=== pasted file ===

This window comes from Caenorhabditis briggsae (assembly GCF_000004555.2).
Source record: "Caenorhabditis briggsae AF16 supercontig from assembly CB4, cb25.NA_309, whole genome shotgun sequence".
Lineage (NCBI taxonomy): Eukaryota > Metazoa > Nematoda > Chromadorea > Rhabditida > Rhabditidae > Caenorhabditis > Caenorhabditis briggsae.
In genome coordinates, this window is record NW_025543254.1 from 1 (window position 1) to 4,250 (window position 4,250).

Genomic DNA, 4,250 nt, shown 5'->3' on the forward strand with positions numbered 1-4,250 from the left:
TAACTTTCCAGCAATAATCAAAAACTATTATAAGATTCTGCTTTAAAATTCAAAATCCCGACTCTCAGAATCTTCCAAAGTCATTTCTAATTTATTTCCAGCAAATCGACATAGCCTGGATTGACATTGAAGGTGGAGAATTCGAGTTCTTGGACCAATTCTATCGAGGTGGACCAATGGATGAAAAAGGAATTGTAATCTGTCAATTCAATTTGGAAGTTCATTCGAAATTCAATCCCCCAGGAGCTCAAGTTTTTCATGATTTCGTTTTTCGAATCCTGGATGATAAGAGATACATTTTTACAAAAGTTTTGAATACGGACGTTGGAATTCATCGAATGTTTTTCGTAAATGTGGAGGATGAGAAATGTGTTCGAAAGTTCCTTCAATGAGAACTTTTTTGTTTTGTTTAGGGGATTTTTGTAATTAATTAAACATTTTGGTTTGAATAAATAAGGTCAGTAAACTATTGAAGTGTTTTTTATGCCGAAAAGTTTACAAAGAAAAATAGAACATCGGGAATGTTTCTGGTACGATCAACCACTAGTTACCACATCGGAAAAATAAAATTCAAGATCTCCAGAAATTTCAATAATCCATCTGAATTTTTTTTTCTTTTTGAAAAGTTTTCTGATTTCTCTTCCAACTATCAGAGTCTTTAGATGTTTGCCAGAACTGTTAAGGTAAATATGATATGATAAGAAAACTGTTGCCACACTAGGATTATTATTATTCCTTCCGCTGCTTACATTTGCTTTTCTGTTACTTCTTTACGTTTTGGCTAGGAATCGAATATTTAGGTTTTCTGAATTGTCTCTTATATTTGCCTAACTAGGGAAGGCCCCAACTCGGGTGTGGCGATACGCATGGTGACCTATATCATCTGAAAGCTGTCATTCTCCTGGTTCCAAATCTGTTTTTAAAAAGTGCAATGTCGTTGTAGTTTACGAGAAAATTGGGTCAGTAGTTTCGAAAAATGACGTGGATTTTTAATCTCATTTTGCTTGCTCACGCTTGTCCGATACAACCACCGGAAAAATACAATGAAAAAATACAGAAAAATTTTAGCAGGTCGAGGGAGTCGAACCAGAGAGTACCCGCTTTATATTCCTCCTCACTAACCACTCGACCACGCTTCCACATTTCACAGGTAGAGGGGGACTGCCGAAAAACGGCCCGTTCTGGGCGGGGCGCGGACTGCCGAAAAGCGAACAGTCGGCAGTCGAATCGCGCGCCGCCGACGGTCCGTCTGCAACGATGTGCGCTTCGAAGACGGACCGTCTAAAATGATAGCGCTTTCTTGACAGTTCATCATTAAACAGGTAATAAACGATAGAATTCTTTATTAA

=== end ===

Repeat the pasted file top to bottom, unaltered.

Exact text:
This window comes from Caenorhabditis briggsae (assembly GCF_000004555.2).
Source record: "Caenorhabditis briggsae AF16 supercontig from assembly CB4, cb25.NA_309, whole genome shotgun sequence".
Lineage (NCBI taxonomy): Eukaryota > Metazoa > Nematoda > Chromadorea > Rhabditida > Rhabditidae > Caenorhabditis > Caenorhabditis briggsae.
In genome coordinates, this window is record NW_025543254.1 from 1 (window position 1) to 4,250 (window position 4,250).

Genomic DNA, 4,250 nt, shown 5'->3' on the forward strand with positions numbered 1-4,250 from the left:
TAACTTTCCAGCAATAATCAAAAACTATTATAAGATTCTGCTTTAAAATTCAAAATCCCGACTCTCAGAATCTTCCAAAGTCATTTCTAATTTATTTCCAGCAAATCGACATAGCCTGGATTGACATTGAAGGTGGAGAATTCGAGTTCTTGGACCAATTCTATCGAGGTGGACCAATGGATGAAAAAGGAATTGTAATCTGTCAATTCAATTTGGAAGTTCATTCGAAATTCAATCCCCCAGGAGCTCAAGTTTTTCATGATTTCGTTTTTCGAATCCTGGATGATAAGAGATACATTTTTACAAAAGTTTTGAATACGGACGTTGGAATTCATCGAATGTTTTTCGTAAATGTGGAGGATGAGAAATGTGTTCGAAAGTTCCTTCAATGAGAACTTTTTTGTTTTGTTTAGGGGATTTTTGTAATTAATTAAACATTTTGGTTTGAATAAATAAGGTCAGTAAACTATTGAAGTGTTTTTTATGCCGAAAAGTTTACAAAGAAAAATAGAACATCGGGAATGTTTCTGGTACGATCAACCACTAGTTACCACATCGGAAAAATAAAATTCAAGATCTCCAGAAATTTCAATAATCCATCTGAATTTTTTTTTCTTTTTGAAAAGTTTTCTGATTTCTCTTCCAACTATCAGAGTCTTTAGATGTTTGCCAGAACTGTTAAGGTAAATATGATATGATAAGAAAACTGTTGCCACACTAGGATTATTATTATTCCTTCCGCTGCTTACATTTGCTTTTCTGTTACTTCTTTACGTTTTGGCTAGGAATCGAATATTTAGGTTTTCTGAATTGTCTCTTATATTTGCCTAACTAGGGAAGGCCCCAACTCGGGTGTGGCGATACGCATGGTGACCTATATCATCTGAAAGCTGTCATTCTCCTGGTTCCAAATCTGTTTTTAAAAAGTGCAATGTCGTTGTAGTTTACGAGAAAATTGGGTCAGTAGTTTCGAAAAATGACGTGGATTTTTAATCTCATTTTGCTTGCTCACGCTTGTCCGATACAACCACCGGAAAAATACAATGAAAAAATACAGAAAAATTTTAGCAGGTCGAGGGAGTCGAACCAGAGAGTACCCGCTTTATATTCCTCCTCACTAACCACTCGACCACGCTTCCACATTTCACAGGTAGAGGGGGACTGCCGAAAAACGGCCCGTTCTGGGCGGGGCGCGGACTGCCGAAAAGCGAACAGTCGGCAGTCGAATCGCGCGCCGCCGACGGTCCGTCTGCAACGATGTGCGCTTCGAAGACGGACCGTCTAAAATGATAGCGCTTTCTTGACAGTTCATCATTAAACAGGTAATAAACGATAGAATTCTTTATTAA